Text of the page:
• Phase IV signifies the start of inspiration, and the capnogram reflects the transition at the sampler from alveolar air flow to fresh air flow, or “scrubbed” air, in a closed circuit [17]

Of note, the information captured by end-tidal capnography (partial pressure of CO2) is devoid of volumetric information. Therefore, capnography should be used with end-tidal volume measurements to fully assess ventilation parameters. (See the video below.)

Normal mechanical ventilation.

Pathology and the capnogram

Causes of high EtCO2 include the following:

Hypoventilation.

Causes of low EtCO2 include the following:

Hyperventilation.

Other waveform findings include the following:

  • Curare clefts (see the image below) typically occur when a mechanically ventilated patient attempts to inspire (eg, when analgesia is inadequate); they may also represent surgeon manipulation of the chest or adbomen
  • A long, steeply upsloping phase III "plateau" is indicative of obstructive airway disease (eg, chronic obstructive pulmonary disease [COPD] or bronchospasm)
  • An elevated baseline during phases IV or I may indicate a failing CO 2 absorber
  • A less acute phase IV slope suggests a failing expiratory valve
  • Cardiogenic oscillations are seen with prolonged expiratory time
Curare cleft. Curare cleft.
 

Periprocedural Care

Patient Education and Consent

Explain to patients that you are monitoring their breathing and that this should not have any effect on them. They may simply breathe normally.

Equipment

Equipment employed in end-tidal capnography includes the following:

  • End-tidal capnometer (fixed or portable)
  • Mainstream or sidestream sampling (see  End-Tidal CO2 Detectors)
  • Nasal cannula or mask adaptors (nonintubated patients)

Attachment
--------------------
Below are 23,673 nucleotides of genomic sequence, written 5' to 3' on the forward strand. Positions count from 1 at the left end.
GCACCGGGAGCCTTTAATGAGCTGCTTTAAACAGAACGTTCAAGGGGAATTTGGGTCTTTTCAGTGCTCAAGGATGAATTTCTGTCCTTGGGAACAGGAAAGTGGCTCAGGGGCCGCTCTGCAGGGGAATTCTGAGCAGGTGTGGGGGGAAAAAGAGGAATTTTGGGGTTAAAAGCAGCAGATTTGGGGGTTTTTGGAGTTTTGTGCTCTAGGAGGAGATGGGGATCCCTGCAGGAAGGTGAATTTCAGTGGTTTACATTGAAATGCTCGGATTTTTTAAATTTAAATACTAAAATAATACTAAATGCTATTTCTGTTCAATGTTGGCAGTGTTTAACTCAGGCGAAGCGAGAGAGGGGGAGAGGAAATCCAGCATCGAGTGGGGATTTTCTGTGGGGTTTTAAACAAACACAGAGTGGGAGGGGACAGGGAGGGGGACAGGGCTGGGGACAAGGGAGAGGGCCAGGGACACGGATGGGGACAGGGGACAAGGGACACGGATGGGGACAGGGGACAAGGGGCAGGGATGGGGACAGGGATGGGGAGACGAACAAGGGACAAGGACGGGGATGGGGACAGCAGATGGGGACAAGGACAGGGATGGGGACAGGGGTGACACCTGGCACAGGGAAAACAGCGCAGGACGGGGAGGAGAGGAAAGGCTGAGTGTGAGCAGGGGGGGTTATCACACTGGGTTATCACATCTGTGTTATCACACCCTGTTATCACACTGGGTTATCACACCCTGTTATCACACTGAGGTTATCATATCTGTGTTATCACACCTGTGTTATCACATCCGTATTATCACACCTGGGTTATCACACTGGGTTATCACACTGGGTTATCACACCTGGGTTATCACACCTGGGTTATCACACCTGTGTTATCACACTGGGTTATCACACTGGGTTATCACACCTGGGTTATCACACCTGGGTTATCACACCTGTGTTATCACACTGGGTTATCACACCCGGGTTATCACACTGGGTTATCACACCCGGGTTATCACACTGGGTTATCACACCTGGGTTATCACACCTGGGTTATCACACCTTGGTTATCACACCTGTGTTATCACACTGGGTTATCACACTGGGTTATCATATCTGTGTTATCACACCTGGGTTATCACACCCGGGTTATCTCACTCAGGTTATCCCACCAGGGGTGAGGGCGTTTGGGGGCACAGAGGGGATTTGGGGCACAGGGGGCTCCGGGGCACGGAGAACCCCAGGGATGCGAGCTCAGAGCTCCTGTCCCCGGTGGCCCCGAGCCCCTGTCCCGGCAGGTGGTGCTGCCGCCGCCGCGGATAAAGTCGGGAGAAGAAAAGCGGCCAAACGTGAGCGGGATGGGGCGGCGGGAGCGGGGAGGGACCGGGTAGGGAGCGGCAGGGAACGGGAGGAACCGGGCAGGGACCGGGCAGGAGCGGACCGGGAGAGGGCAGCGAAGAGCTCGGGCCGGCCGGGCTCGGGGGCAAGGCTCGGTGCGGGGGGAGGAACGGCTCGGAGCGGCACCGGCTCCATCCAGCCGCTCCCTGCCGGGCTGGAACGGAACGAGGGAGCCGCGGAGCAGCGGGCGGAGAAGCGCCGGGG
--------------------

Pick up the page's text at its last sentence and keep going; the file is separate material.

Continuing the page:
The end-tidal capnometer must be prepared, calibrated, and tested prior to use. (See the image below).

Esophageal intubation. Esophageal intubation.

Patient Preparation

The patient should be in a position that both facilitates airway patency and allows adequate exposure for the procedure being performed. Often, the anesthesia provider and the surgeon discuss which technique and position will minimize risks to the patient prior to the procedure. Ideally, if endotracheal intubation is indicated, the patient is placed in a supine position for induction of general anesthesia and airway management.

 

Technique

Approach Considerations

End-tidal carbon dioxide (EtCO2) can be monitored in several ways, each of which has its own advantages. Options to be considered include the following:

  • Qualitative vs quantitative measurement
  • Mainstream vs sidestream capnometry

Monitoring of End-Tidal Carbon Dioxide

Colorimetry

Carbon dioxide colorimetry uses acidic changes in expired air containing carbon dioxide to change colors. Often, these devices are used in the emergency department (ED) or by an emergency medical technician (EMT) to confirm endotracheal tube placement.

Mainstream capnometry

Mainstream capnometry refers to the use of a nondiverting sampling device. This form of capnography is newer to clinical use than sidestream capnography is, with technologic advances allowing the development of smaller and lighter sampling devices. The advantage of this approach is that a real-time display is available during exhalation because the device is part of the breathing circuit and samples at the distal end of the ventilatory circuit.[15]

Sidestream capnometry

Sidestream capnometry refers to the use of a diverting sampling device. This form of capnography has been in use for some time and probably is still the most commonly used approach. During exhalation, a small portion of air is diverted at a T-piece to an external EtCO2 analyzer.

Several disadvantages are noted, including the following[15] :

  • Diversion of air to a distant external device creates extra dead space between the patient and the sampler, causing a delay in time between exhalation and readout on capnometry
  • The air sampled is removed from the circuit and can require increased flow in closed-circuit ventilation
  • The T-piece used at the point of sampling is rather small and can be occluded with patient secretions
  • Because dead space is added in the circuit, some dead space air mixes with exhaled air; however, the significance is negligible

Portable capnometry

This technology is relatively new and is not yet as widely used, because of limitations imposed by cost and operative parameters.